Clarke Quay and it’s history


For those of us who are interested in bars, clubs and parties, Singapore has a lot to offer too.

Of course, the first place the young people will tell you is : Clarke Quay!! Located by the Singapore river, Clarke Quay is overcrowded on Saturday and Wednesday nights (known as “Ladies’ night”, as girls can enter for free before midnight in some places). You might want to check out :

Bars : Chupitos for shots, Cuba Libre for great latino live music, Highlander for live hits, 7inch if you’re into rock music and like playing pool, Mulligan’s Irish pub for a pint, Indochine for a fun decoration and loud music… you can even have a shot of vodka in an ice bar in The Forbidden City! Worth a visit. Don’t worry, they lend you a jacket.

Night clubs : Attica if you are in the expat mood, Pump Room for live music, Le Noir for the French, Zirca if you’re into electro music and enjoy a young local crowd…

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This is Clarke Quay as we know it today. However there is a whole other story behind the place. Did you know that Clarke Quay played a major role in Singapore’s history?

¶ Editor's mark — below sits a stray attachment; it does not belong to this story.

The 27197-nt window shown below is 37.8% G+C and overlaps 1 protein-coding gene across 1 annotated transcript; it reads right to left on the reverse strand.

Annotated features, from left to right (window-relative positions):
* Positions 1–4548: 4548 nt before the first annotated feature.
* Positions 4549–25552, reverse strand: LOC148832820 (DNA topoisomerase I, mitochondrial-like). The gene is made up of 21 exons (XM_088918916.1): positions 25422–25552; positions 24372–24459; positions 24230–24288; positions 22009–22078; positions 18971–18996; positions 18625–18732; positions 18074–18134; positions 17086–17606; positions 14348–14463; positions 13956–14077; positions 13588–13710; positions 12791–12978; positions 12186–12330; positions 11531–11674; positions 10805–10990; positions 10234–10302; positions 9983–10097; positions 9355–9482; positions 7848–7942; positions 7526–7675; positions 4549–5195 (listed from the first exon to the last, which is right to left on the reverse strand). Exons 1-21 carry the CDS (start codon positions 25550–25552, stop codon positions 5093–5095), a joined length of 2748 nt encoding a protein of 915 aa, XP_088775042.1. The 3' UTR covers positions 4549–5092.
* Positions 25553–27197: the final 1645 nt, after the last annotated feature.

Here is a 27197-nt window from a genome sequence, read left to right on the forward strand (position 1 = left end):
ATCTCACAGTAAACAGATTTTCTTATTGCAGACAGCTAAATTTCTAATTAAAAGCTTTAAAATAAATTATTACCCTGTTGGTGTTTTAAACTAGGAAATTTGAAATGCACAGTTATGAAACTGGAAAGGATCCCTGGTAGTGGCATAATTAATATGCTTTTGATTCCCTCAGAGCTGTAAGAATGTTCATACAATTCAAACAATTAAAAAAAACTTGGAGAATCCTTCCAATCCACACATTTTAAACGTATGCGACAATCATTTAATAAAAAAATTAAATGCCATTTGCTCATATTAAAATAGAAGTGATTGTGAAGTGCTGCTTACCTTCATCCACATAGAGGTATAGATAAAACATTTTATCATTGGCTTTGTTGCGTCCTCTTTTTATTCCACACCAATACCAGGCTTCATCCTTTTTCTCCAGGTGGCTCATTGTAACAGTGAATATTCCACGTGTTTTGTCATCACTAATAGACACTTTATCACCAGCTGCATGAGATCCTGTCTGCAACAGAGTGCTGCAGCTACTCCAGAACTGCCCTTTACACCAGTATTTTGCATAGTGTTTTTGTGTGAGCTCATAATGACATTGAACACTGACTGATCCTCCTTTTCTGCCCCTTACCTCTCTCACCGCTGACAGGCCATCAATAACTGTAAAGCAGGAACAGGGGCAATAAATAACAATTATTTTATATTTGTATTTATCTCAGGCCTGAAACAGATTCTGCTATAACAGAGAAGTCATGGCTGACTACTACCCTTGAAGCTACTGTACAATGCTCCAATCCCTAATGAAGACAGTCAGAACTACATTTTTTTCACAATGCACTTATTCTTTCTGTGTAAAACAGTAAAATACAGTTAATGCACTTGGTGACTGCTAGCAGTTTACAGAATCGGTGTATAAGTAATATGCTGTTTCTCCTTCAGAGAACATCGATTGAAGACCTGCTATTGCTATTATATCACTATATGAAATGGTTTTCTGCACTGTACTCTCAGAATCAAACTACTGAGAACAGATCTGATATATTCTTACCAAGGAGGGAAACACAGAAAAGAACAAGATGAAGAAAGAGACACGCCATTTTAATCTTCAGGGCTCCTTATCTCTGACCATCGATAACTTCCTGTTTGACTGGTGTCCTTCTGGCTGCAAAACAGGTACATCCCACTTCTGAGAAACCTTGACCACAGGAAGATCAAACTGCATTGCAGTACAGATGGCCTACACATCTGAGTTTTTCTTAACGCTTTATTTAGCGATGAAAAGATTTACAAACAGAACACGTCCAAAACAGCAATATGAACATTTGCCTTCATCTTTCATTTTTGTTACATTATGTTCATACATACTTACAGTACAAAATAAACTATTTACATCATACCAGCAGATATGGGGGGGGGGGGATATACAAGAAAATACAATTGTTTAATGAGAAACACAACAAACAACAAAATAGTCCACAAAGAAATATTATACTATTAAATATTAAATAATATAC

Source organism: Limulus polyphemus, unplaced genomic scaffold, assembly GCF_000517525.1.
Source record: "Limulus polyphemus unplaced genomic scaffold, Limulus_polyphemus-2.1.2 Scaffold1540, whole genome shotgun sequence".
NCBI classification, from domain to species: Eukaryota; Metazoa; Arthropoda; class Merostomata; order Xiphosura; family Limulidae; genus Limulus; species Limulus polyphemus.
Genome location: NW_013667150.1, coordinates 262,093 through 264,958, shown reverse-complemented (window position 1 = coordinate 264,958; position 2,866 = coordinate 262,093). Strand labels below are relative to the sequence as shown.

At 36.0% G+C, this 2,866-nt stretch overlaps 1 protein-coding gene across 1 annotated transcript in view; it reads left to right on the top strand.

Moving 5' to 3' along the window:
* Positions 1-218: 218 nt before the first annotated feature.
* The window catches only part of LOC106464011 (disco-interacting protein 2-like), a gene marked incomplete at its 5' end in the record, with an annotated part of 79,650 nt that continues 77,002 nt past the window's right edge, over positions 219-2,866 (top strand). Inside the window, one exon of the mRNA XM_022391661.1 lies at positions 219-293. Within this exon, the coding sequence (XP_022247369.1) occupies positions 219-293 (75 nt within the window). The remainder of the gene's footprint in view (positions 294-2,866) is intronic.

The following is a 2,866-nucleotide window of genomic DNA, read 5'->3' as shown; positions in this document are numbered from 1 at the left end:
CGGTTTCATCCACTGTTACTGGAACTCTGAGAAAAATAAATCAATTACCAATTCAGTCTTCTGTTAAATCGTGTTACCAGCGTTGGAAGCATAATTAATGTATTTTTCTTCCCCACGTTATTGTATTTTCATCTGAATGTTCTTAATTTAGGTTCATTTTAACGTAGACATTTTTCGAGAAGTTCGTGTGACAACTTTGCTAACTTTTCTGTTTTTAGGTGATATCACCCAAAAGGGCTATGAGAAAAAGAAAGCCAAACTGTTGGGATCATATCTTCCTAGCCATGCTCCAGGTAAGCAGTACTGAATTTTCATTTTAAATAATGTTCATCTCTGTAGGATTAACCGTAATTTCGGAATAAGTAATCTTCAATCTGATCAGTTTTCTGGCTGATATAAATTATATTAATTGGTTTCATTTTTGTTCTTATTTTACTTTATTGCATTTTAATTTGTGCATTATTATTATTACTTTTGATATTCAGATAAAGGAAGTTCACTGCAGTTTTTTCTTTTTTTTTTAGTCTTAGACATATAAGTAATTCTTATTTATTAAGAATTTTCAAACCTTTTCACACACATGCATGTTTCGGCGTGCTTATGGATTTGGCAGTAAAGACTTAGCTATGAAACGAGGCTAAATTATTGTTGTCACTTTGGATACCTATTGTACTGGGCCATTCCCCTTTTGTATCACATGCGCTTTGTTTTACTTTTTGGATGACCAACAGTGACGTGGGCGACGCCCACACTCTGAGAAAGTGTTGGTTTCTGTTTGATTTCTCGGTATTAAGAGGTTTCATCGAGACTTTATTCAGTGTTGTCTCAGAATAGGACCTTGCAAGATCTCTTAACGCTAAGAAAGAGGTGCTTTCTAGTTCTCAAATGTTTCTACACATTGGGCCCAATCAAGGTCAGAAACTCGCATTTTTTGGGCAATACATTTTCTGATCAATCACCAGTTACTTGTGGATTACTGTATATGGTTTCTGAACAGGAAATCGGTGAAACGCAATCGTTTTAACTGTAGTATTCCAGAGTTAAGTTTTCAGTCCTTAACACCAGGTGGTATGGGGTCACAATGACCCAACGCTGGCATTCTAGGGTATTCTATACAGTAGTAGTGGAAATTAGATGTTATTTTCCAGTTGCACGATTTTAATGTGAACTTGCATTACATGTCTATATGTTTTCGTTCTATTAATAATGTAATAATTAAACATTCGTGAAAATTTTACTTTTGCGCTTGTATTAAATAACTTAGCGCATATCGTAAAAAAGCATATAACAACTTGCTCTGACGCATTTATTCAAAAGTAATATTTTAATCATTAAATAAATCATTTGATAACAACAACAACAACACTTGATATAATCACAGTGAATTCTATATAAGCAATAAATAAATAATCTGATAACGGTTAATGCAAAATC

Clarke Quay is where Sir Raffles disembarked when he first reached Singapore… on Feb 6th 1819! At that time, warehouses were built by the riverside so that European and Chinese merchants could store their goods in a safe place, which was also very conveniently located when merchandise needed to be transported on bumboats. Just try and picture how busy the river was 200 years ago…

The riverside area was then named “Clarke Quay” after Sir Andrew Clarke, Singapore’s second Governor in the 1870s. Later on, Clarke Quay became “Clarke Quay Festival Village” and underwent works to become what we see of it now, colourful disney-like shophouses…

Personally, I don’t really think the “new” Clarke Quay is very charming. However, Singapore still made an effort to keep some trace of her past by keeping the warehouses instead of having them demolished. And I truly believe we should be grateful for that!!

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